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prev: Theodicy Theodicy Pope Theodore II next: Pope Theodore II

Pope Theodore I

Reigned 642-649

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* Published by Encyclopedia Press, 1913.


Theodore I, POPE, from 642 to 649; the date of his birth is unknown. He was a Greek of Jerusalem and the son of a bishop, Theodore. His election as pope was promptly confirmed by the Exarch of Ravenna, perhaps because he was a Greek, and he was consecrated November 24, 642. Engaged throughout all his pontificate in the struggle against Monothelitism, he at once wrote to the Byzantine Emperor Constans II to inform him that he could not recognize Paul as Patriarch of Constantinople, because the deposition of his predecessor (Pyrrhus) had not been canonical. He then urged Constans to withdraw the Ecthesis. He also wrote to Paul and to the bishops who had consecrated him, to impress upon them the importance of securing the legal deposition of Pyrrhus, if the accession of Paul was to be recognized. If Theodore's vigorous action produced no result at Constantinople, it elsewhere excited strong opposition to Monothelitism. The Bishops of Cyprus, Palestine, and Africa expressed their loyal submission to his teaching in very striking language. Even the deposed patriarch Pyrrhus recanted his heresy before Theodore (645), but soon relapsed into his old errors, and was excommunicated by the pope (648). Meanwhile, urged by the bishops of Africa, Theodore made another effort to reclaim Paul, but only succeeded in drawing from him an express declaration of his belief in the doctrine of one Will in our Lord. This brought upon him sentence of excommunication and deposition from Rome (649). To this Paul replied by barbarously ill-treating the papal apocrisiarii (or nuncios) at Constantinople. He also prevailed upon Constans to issue a new decree known as the Type (Typos). This document ordered the Ecthesis to be taken down, and enjoined that in future there was to be no more discussion on the doctrine of one or two Wills or Operations. The Type was promptly condemned "by the whole West" in general, and specifically by Theodore's successor (St. Martin I), but it is not certain whether Theodore lived long enough to anathematize it. This energetic pontiff, who was good to the poor of Rome, and a benefactor of its churches, was buried in St. Peter's, May 14, 649.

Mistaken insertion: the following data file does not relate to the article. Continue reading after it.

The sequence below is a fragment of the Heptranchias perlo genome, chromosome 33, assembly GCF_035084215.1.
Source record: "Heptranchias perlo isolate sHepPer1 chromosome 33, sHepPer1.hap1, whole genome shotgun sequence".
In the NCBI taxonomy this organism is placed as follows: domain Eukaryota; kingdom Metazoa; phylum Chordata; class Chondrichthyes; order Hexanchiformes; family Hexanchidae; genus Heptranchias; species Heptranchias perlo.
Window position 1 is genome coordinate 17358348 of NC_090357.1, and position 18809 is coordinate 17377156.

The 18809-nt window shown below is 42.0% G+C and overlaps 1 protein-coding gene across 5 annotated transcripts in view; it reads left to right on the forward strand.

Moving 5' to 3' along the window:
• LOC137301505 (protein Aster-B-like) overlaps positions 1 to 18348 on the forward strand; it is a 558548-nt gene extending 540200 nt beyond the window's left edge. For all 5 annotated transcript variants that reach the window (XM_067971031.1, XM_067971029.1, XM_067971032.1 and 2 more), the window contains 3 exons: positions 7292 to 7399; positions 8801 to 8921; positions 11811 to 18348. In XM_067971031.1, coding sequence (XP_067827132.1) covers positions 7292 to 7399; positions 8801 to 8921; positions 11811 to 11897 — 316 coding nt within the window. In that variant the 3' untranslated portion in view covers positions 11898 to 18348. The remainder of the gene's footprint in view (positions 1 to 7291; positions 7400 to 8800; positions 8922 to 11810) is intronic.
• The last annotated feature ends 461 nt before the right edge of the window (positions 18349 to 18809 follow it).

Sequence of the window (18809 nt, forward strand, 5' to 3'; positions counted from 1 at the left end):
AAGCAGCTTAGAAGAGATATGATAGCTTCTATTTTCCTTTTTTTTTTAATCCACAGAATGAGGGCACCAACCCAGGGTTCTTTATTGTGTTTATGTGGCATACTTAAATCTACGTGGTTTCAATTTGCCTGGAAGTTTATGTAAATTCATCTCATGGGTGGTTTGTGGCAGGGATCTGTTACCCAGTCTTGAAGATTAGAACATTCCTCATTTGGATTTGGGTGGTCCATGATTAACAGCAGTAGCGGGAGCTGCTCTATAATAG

HORACE K. MANN


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"I dare not longer contradict the decrees of him who keeps the doors of the Kingdom of Heaven, lest he should refuse me admission."
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